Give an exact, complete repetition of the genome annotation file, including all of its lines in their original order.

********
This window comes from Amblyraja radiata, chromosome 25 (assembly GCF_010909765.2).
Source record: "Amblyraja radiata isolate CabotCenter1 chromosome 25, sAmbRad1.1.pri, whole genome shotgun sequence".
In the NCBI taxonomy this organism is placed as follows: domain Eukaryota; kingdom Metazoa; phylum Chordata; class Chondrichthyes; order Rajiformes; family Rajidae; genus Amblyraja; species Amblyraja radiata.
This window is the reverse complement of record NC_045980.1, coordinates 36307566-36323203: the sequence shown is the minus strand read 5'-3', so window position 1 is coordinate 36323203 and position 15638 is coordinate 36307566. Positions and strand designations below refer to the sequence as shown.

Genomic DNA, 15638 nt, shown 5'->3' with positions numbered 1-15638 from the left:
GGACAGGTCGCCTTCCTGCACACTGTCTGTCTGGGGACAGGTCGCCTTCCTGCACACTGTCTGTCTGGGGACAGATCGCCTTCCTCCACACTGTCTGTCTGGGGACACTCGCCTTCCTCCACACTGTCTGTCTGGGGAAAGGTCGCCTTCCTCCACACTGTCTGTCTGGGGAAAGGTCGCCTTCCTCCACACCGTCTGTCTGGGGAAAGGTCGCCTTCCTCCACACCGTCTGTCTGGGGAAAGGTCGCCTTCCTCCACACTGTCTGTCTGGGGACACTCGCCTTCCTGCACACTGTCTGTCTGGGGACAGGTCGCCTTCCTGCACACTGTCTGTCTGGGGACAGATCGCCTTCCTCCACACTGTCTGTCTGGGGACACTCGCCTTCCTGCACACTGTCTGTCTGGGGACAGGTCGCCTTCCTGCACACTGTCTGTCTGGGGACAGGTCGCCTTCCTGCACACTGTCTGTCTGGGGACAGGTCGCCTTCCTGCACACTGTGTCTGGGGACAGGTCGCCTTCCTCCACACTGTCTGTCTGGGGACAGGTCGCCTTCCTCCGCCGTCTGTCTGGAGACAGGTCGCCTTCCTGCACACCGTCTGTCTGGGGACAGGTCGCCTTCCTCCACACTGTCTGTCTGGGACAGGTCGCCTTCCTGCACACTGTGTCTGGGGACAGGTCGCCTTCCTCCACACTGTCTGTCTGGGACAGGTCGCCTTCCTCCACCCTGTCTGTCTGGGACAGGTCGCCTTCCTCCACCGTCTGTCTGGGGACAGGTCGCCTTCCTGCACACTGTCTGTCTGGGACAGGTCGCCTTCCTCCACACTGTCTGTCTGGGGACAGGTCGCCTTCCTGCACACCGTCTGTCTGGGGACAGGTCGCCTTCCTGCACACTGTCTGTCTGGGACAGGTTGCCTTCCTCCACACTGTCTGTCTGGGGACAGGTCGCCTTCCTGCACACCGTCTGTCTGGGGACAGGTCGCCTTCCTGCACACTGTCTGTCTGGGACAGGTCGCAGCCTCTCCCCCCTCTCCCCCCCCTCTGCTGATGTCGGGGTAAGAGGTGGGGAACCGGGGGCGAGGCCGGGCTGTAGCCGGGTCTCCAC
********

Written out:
This window comes from Amblyraja radiata, chromosome 25 (assembly GCF_010909765.2).
Source record: "Amblyraja radiata isolate CabotCenter1 chromosome 25, sAmbRad1.1.pri, whole genome shotgun sequence".
In the NCBI taxonomy this organism is placed as follows: domain Eukaryota; kingdom Metazoa; phylum Chordata; class Chondrichthyes; order Rajiformes; family Rajidae; genus Amblyraja; species Amblyraja radiata.
This window is the reverse complement of record NC_045980.1, coordinates 36307566-36323203: the sequence shown is the minus strand read 5'-3', so window position 1 is coordinate 36323203 and position 15638 is coordinate 36307566. Positions and strand designations below refer to the sequence as shown.

Genomic DNA, 15638 nt, shown 5'->3' with positions numbered 1-15638 from the left:
GGACAGGTCGCCTTCCTGCACACTGTCTGTCTGGGGACAGGTCGCCTTCCTGCACACTGTCTGTCTGGGGACAGATCGCCTTCCTCCACACTGTCTGTCTGGGGACACTCGCCTTCCTCCACACTGTCTGTCTGGGGAAAGGTCGCCTTCCTCCACACTGTCTGTCTGGGGAAAGGTCGCCTTCCTCCACACCGTCTGTCTGGGGAAAGGTCGCCTTCCTCCACACCGTCTGTCTGGGGAAAGGTCGCCTTCCTCCACACTGTCTGTCTGGGGACACTCGCCTTCCTGCACACTGTCTGTCTGGGGACAGGTCGCCTTCCTGCACACTGTCTGTCTGGGGACAGATCGCCTTCCTCCACACTGTCTGTCTGGGGACACTCGCCTTCCTGCACACTGTCTGTCTGGGGACAGGTCGCCTTCCTGCACACTGTCTGTCTGGGGACAGGTCGCCTTCCTGCACACTGTCTGTCTGGGGACAGGTCGCCTTCCTGCACACTGTGTCTGGGGACAGGTCGCCTTCCTCCACACTGTCTGTCTGGGGACAGGTCGCCTTCCTCCGCCGTCTGTCTGGAGACAGGTCGCCTTCCTGCACACCGTCTGTCTGGGGACAGGTCGCCTTCCTCCACACTGTCTGTCTGGGACAGGTCGCCTTCCTGCACACTGTGTCTGGGGACAGGTCGCCTTCCTCCACACTGTCTGTCTGGGACAGGTCGCCTTCCTCCACCCTGTCTGTCTGGGACAGGTCGCCTTCCTCCACCGTCTGTCTGGGGACAGGTCGCCTTCCTGCACACTGTCTGTCTGGGACAGGTCGCCTTCCTCCACACTGTCTGTCTGGGGACAGGTCGCCTTCCTGCACACCGTCTGTCTGGGGACAGGTCGCCTTCCTGCACACTGTCTGTCTGGGACAGGTTGCCTTCCTCCACACTGTCTGTCTGGGGACAGGTCGCCTTCCTGCACACCGTCTGTCTGGGGACAGGTCGCCTTCCTGCACACTGTCTGTCTGGGACAGGTCGCAGCCTCTCCCCCCTCTCCCCCCCCTCTGCTGATGTCGGGGTAAGAGGTGGGGAACCGGGGGCGAGGCCGGGCTGTAGCCGGGTCTCCAC